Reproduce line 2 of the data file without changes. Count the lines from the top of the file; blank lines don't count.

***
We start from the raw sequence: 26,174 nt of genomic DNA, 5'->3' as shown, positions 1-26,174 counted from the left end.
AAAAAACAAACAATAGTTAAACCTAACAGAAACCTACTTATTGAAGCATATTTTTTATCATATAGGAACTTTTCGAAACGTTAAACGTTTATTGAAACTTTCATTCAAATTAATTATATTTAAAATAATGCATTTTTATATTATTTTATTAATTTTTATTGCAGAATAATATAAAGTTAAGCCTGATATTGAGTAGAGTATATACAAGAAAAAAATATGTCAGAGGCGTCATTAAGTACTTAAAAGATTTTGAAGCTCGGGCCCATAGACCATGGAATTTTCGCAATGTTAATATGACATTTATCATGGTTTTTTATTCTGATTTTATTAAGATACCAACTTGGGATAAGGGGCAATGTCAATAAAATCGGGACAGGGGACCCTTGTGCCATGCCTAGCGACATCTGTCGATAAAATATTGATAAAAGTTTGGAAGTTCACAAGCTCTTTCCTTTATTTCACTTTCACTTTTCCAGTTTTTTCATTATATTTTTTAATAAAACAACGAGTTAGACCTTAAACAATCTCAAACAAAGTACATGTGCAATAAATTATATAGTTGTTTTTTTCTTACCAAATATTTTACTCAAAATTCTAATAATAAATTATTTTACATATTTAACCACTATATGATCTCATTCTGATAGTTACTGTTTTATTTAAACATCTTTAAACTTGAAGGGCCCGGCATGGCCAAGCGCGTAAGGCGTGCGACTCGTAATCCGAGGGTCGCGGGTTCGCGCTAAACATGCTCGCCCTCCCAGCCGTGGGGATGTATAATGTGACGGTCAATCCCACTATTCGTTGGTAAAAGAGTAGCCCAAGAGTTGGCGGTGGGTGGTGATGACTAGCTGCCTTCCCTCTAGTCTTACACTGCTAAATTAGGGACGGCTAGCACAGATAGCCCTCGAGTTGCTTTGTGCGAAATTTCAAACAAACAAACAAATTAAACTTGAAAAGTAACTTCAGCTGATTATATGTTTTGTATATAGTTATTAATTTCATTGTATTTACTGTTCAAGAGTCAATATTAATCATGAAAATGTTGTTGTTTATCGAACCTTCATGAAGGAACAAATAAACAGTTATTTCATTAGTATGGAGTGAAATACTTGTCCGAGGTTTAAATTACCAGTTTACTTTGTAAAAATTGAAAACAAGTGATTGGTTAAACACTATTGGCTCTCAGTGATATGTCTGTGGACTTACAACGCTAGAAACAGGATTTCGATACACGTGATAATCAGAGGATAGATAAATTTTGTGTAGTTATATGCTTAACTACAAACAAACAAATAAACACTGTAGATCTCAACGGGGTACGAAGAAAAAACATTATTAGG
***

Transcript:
AAAAAACAAACAATAGTTAAACCTAACAGAAACCTACTTATTGAAGCATATTTTTTATCATATAGGAACTTTTCGAAACGTTAAACGTTTATTGAAACTTTCATTCAAATTAATTATATTTAAAATAATGCATTTTTATATTATTTTATTAATTTTTATTGCAGAATAATATAAAGTTAAGCCTGATATTGAGTAGAGTATATACAAGAAAAAAATATGTCAGAGGCGTCATTAAGTACTTAAAAGATTTTGAAGCTCGGGCCCATAGACCATGGAATTTTCGCAATGTTAATATGACATTTATCATGGTTTTTTATTCTGATTTTATTAAGATACCAACTTGGGATAAGGGGCAATGTCAATAAAATCGGGACAGGGGACCCTTGTGCCATGCCTAGCGACATCTGTCGATAAAATATTGATAAAAGTTTGGAAGTTCACAAGCTCTTTCCTTTATTTCACTTTCACTTTTCCAGTTTTTTCATTATATTTTTTAATAAAACAACGAGTTAGACCTTAAACAATCTCAAACAAAGTACATGTGCAATAAATTATATAGTTGTTTTTTTCTTACCAAATATTTTACTCAAAATTCTAATAATAAATTATTTTACATATTTAACCACTATATGATCTCATTCTGATAGTTACTGTTTTATTTAAACATCTTTAAACTTGAAGGGCCCGGCATGGCCAAGCGCGTAAGGCGTGCGACTCGTAATCCGAGGGTCGCGGGTTCGCGCTAAACATGCTCGCCCTCCCAGCCGTGGGGATGTATAATGTGACGGTCAATCCCACTATTCGTTGGTAAAAGAGTAGCCCAAGAGTTGGCGGTGGGTGGTGATGACTAGCTGCCTTCCCTCTAGTCTTACACTGCTAAATTAGGGACGGCTAGCACAGATAGCCCTCGAGTTGCTTTGTGCGAAATTTCAAACAAACAAACAAATTAAACTTGAAAAGTAACTTCAGCTGATTATATGTTTTGTATATAGTTATTAATTTCATTGTATTTACTGTTCAAGAGTCAATATTAATCATGAAAATGTTGTTGTTTATCGAACCTTCATGAAGGAACAAATAAACAGTTATTTCATTAGTATGGAGTGAAATACTTGTCCGAGGTTTAAATTACCAGTTTACTTTGTAAAAATTGAAAACAAGTGATTGGTTAAACACTATTGGCTCTCAGTGATATGTCTGTGGACTTACAACGCTAGAAACAGGATTTCGATACACGTGATAATCAGAGGATAGATAAATTTTGTGTAGTTATATGCTTAACTACAAACAAACAAATAAACACTGTAGATCTCAACGGGGTACGAAGAAAAAACATTATTAGG